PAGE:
THE NECESSITY FOR INTEGRATION OF CRITICAL MEDIA LITERACY WITHIN ENGLISH FOR SPECIFIC PURPOSES (ESP) JOURNALISM

Abstract


Critical media literacy has gained much importance in Western educational curricula lately but still remains insufficiently explored and implemented in the English language education in Russian universities. This article explores the theoretical foundations of critical media literacy, discusses the necessity to focus on developing students’ critical thinking skills with regard to the proper use of media in the context of English for journalism and provides examples of practical applications. Most English for Specific Purposes (ESP) courses that are designed for future journalists and specialists in media communications are focused solely on either theoretical knowledge about the profession or on general knowledge about the professional world and the language it uses, which is clearly not enough for a successful future activity.The rapid development of the mass media causes a need for journalists of a new type: creative professionals, people who are able to access, analyze, evaluate, distribute media messages and act using all forms of communication. On the basis of the works of leading Russian and international researchers in the field of media education, the author offers a rationale for incorporating critical media literacy into the process of English language acquisition. Therefore, strategies that can be used to strengthen critical thinking abilities are given as well as an in depth analysis outlining the benefits of media literacy for journalism students.

A N Sebryuk

sebryuk.anna@gmail.com
National Research University Higher School of Economics 20 Myasnitskaya st., Moscow, 101000, Russian Federation

Sebryuk Anna Nabievna is a Candidate in Philology, Docent of the Chair of English at the Department of Foreign Languages of National Research University Higher School of Economics.

  • Luke C. Media and cultural studies in Australia. Journal of Adolescent & Adult Literacy. 1999. 42(8). Pp. 622-626.
  • Thoman E. Skills and strategies for media education. Educational Leadership. 1999. 56 (5). Pp. 50-54.
  • Chamberlin-Quinlisk C. TESOL and Media Education: Navigating Our Screen-Saturated Worlds. TESOL Quarterly. Vol. 46. No. 1 (March 2012). Pp. 152-164.
  • Masterman L. A Rational for Media Education. In: Media Literacy in the Information Age. New Brunswick (U.S.A.) and London (U.K.): Transaction Publishers. 1997. Pp. 40-42.
  • The National Curriculum. Qualifications and Curriculum Authority. URL: http://www. educationengland.org.uk/documents/pdfs/1999-nc-primary-handbook.pdf (accessed 25 April 2017).
  • von Feilitzen C. Media education, children’s participation and democracy. In C. von Feilitzen and U. Carisson (Eds.). Children and media: Image, education and participation (pp. 15-30). Goteborg, Sweden: The UNESCO International Clearinghouse on Children and Violence on the Screen, 1999.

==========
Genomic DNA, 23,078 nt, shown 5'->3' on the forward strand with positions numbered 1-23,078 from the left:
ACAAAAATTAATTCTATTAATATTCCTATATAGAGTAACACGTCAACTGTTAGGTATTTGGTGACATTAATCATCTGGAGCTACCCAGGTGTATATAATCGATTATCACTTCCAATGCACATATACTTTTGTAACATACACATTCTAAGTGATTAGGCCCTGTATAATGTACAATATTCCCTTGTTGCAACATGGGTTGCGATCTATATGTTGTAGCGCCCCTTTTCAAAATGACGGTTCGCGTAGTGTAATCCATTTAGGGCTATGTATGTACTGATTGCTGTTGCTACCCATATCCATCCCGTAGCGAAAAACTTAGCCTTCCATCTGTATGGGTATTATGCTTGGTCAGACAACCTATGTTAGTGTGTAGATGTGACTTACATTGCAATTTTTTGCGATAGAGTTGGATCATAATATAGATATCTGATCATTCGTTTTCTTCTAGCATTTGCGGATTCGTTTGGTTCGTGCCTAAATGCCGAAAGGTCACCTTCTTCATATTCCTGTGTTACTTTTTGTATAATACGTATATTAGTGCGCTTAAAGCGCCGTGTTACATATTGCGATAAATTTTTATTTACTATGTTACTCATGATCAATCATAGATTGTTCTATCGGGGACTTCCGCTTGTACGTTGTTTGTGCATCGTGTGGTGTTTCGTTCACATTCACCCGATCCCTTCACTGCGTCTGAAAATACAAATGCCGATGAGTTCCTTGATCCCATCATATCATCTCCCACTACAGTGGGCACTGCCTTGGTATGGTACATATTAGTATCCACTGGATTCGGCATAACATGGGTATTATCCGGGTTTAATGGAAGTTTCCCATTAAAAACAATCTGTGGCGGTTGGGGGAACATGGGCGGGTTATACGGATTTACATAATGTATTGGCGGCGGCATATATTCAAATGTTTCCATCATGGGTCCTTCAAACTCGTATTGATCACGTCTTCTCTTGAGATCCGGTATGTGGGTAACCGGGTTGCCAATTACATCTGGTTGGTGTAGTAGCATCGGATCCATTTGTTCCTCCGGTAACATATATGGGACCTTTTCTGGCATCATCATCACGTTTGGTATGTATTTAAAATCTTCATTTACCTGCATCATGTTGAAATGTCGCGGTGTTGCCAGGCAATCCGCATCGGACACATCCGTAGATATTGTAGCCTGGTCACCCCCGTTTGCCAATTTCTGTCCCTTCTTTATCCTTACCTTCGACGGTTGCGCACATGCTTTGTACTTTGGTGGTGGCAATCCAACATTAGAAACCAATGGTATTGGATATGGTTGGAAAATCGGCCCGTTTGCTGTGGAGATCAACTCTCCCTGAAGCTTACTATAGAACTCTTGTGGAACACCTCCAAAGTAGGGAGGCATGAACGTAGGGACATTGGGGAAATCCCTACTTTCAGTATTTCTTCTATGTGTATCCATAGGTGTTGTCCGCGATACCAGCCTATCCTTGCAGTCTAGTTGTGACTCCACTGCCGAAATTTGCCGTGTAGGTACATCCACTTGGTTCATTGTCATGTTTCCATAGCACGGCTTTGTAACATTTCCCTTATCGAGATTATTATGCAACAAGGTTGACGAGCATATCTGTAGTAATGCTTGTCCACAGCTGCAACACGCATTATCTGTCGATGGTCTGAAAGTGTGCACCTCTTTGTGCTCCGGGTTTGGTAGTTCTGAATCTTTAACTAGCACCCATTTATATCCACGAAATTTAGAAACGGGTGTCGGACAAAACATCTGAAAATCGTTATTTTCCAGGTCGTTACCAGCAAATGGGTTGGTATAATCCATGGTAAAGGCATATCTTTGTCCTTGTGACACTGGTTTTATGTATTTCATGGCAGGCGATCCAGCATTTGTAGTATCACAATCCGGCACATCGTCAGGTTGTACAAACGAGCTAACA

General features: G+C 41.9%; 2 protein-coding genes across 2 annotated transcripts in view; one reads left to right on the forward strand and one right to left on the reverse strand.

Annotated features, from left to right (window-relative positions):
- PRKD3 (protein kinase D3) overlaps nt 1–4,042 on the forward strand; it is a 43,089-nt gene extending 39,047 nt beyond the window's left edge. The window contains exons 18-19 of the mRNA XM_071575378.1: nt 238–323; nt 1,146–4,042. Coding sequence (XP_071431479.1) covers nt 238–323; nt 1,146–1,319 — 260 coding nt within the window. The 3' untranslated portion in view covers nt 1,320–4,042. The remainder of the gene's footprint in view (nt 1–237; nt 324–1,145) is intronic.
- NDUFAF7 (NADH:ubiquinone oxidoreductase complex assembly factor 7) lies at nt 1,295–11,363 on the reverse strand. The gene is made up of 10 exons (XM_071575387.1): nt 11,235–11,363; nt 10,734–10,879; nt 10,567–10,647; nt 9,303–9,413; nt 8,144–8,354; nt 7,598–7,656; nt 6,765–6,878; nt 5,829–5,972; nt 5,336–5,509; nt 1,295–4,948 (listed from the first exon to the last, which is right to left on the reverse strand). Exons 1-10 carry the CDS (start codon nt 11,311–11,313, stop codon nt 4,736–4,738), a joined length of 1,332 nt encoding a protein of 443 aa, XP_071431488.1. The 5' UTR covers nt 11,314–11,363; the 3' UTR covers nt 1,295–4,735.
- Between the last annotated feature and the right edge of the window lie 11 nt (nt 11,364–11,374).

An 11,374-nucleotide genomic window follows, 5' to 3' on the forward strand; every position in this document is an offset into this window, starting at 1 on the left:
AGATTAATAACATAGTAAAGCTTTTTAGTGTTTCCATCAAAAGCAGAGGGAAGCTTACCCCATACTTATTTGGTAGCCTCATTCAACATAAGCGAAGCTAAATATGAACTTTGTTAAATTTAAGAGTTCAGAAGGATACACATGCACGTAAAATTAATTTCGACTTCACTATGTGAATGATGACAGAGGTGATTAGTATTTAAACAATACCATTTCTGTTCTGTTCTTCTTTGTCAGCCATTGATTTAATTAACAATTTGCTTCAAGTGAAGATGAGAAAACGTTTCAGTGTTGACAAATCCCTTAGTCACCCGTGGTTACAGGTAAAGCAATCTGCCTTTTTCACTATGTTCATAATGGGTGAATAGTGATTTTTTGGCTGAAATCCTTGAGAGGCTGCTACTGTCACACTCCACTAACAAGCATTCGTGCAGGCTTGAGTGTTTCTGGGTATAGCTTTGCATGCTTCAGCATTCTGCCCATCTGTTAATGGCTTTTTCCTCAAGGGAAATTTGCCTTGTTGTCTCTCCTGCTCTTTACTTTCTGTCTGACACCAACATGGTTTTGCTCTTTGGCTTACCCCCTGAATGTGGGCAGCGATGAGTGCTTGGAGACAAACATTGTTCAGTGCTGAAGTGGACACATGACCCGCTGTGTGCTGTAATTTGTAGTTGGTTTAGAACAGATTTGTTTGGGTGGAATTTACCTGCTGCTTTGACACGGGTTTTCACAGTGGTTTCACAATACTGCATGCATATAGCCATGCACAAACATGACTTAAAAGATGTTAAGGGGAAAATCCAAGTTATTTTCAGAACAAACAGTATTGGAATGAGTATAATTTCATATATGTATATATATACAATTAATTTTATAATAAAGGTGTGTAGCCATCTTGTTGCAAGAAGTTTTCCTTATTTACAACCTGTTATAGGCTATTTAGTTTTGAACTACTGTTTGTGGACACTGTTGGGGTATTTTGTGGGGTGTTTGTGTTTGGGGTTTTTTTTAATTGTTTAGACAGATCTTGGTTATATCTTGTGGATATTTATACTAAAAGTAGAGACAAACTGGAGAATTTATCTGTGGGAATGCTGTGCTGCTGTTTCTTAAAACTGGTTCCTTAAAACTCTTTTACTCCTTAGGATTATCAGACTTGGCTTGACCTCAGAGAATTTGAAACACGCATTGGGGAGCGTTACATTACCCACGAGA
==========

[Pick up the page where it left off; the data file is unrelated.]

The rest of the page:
• Alvermann D., Hagood M. Critical Media Literacy: Research, Theory, and Practice in ‘New Times’. Journal of Educational Research 93, 2000. Pp. 193-205.
  • Hobbs R. The seven great debates in the media literacy movement. Journal of communication. 1998. 48(1). Pp. 16-32.
  • Worsnop C. Screening Images: Ideas for Media Education.Second Edition. Mississauga: Wright Communication, 1999.
  • Recommendations Addressed to the United Nations Educational Scientific and Cultural Organization UNESCO. In: Education for the Media and the Digital Age. Vienna: UNESCO. Pp. 273-274. Reprint in: Outlooks on Children and Media. Goteborg: UNESCO & Nordicom, 2001. P. 152.
  • Wyatt W. The ethical responsibilities of news consumers. In C. Meyers (Ed.). A Philosophical Approach to Journalism Ethics. New York: Oxford University Press, 2010. Pp. 283-95.
  • Fedorov A., Novikova A., Kolesnichenko V., Karuna I. Media Education in the USA, Canada and Great Britain. Taganrog, 2007. 256 p.
  • Stanley G. Language Learning with Technology: Ideas for integrating technology in the classroom. Cambridge Handbooks for Language Teachers. Ed. Scott Thornbury. Cambridge: Cambridge UP, 2013.
  • Hughes J., Clandfield L. ETpedia Materials Writing Pavilion Publishing, 2017.
  • National Pedagogical encyclopedia. URL: http://didacts.ru (accessed 25 April 2017).
  • Lytvyn N.O. Profession oriented media psychology in media training of future editors. Media education. 2013. Pp. 294-303.
  • Zaznobina L. Media Education Standard Integrated Across the Curriculum. Standards and Monitoring in Education. 1998. 3. Pp. 26-34.
  • Sharikov A., Cherkashin E. Experimental Curricula for Media Education. Moscow: Russian Pedagogical Academy, 1993.
  • Fedorov A.V. Media Education Dictionary: Media Education, Media Literacy, Media Studies, Media Competence. Moscow: ICO “Information for All, 2014. 64 p.
  • Krieger D. Teaching Debate to ESL Students: A Six-Class Unit The Internet TESL Journal, 2005. URL: http://iteslj.org/Techniques/Krieger-Debate.html (accessed 25 April 2017).

Views

Abstract - 48

PDF (English) - 33


Copyright (c) 2017 Sebryuk A.N.

Creative Commons License
This work is licensed under a Creative Commons Attribution 4.0 International License.